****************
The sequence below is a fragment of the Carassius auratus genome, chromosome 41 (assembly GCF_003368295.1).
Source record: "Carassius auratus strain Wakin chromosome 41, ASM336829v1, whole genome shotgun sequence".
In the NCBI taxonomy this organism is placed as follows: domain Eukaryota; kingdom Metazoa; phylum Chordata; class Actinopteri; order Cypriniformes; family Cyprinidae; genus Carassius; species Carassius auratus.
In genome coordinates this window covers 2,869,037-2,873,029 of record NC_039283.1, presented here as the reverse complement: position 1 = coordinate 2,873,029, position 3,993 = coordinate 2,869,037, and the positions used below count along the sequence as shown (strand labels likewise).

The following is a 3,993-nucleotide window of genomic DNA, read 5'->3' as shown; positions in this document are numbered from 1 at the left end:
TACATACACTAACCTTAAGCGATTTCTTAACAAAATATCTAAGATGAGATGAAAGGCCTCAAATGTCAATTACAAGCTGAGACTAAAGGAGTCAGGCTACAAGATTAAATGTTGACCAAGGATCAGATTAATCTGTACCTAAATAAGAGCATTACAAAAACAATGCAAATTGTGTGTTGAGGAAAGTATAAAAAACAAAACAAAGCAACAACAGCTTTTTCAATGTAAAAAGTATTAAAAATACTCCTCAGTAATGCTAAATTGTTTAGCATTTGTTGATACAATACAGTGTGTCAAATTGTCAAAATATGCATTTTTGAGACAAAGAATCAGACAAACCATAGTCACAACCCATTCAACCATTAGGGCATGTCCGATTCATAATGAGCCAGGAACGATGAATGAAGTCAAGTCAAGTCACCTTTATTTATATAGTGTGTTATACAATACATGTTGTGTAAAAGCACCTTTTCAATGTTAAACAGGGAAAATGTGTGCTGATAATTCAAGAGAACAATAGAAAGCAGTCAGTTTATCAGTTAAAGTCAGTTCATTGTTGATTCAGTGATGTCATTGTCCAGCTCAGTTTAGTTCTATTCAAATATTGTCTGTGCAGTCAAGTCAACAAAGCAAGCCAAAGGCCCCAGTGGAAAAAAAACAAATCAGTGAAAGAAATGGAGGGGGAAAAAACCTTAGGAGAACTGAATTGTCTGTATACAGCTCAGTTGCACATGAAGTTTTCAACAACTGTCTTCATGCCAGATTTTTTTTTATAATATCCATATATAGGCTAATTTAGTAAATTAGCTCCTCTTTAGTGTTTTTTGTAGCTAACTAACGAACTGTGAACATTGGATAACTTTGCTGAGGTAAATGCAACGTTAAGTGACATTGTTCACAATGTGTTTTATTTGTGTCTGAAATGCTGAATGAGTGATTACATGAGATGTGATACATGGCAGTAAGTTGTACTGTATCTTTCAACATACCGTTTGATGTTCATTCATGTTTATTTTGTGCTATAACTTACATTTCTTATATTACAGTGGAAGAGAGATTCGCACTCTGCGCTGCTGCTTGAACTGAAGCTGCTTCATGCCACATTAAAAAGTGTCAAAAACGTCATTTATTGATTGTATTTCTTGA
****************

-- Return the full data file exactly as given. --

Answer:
The sequence below is a fragment of the Carassius auratus genome, chromosome 41 (assembly GCF_003368295.1).
Source record: "Carassius auratus strain Wakin chromosome 41, ASM336829v1, whole genome shotgun sequence".
In the NCBI taxonomy this organism is placed as follows: domain Eukaryota; kingdom Metazoa; phylum Chordata; class Actinopteri; order Cypriniformes; family Cyprinidae; genus Carassius; species Carassius auratus.
In genome coordinates this window covers 2,869,037-2,873,029 of record NC_039283.1, presented here as the reverse complement: position 1 = coordinate 2,873,029, position 3,993 = coordinate 2,869,037, and the positions used below count along the sequence as shown (strand labels likewise).

The following is a 3,993-nucleotide window of genomic DNA, read 5'->3' as shown; positions in this document are numbered from 1 at the left end:
TACATACACTAACCTTAAGCGATTTCTTAACAAAATATCTAAGATGAGATGAAAGGCCTCAAATGTCAATTACAAGCTGAGACTAAAGGAGTCAGGCTACAAGATTAAATGTTGACCAAGGATCAGATTAATCTGTACCTAAATAAGAGCATTACAAAAACAATGCAAATTGTGTGTTGAGGAAAGTATAAAAAACAAAACAAAGCAACAACAGCTTTTTCAATGTAAAAAGTATTAAAAATACTCCTCAGTAATGCTAAATTGTTTAGCATTTGTTGATACAATACAGTGTGTCAAATTGTCAAAATATGCATTTTTGAGACAAAGAATCAGACAAACCATAGTCACAACCCATTCAACCATTAGGGCATGTCCGATTCATAATGAGCCAGGAACGATGAATGAAGTCAAGTCAAGTCACCTTTATTTATATAGTGTGTTATACAATACATGTTGTGTAAAAGCACCTTTTCAATGTTAAACAGGGAAAATGTGTGCTGATAATTCAAGAGAACAATAGAAAGCAGTCAGTTTATCAGTTAAAGTCAGTTCATTGTTGATTCAGTGATGTCATTGTCCAGCTCAGTTTAGTTCTATTCAAATATTGTCTGTGCAGTCAAGTCAACAAAGCAAGCCAAAGGCCCCAGTGGAAAAAAAACAAATCAGTGAAAGAAATGGAGGGGGAAAAAACCTTAGGAGAACTGAATTGTCTGTATACAGCTCAGTTGCACATGAAGTTTTCAACAACTGTCTTCATGCCAGATTTTTTTTTATAATATCCATATATAGGCTAATTTAGTAAATTAGCTCCTCTTTAGTGTTTTTTGTAGCTAACTAACGAACTGTGAACATTGGATAACTTTGCTGAGGTAAATGCAACGTTAAGTGACATTGTTCACAATGTGTTTTATTTGTGTCTGAAATGCTGAATGAGTGATTACATGAGATGTGATACATGGCAGTAAGTTGTACTGTATCTTTCAACATACCGTTTGATGTTCATTCATGTTTATTTTGTGCTATAACTTACATTTCTTATATTACAGTGGAAGAGAGATTCGCACTCTGCGCTGCTGCTTGAACTGAAGCTGCTTCATGCCACATTAAAAAGTGTCAAAAACGTCATTTATTGATTGTATTTCTTGA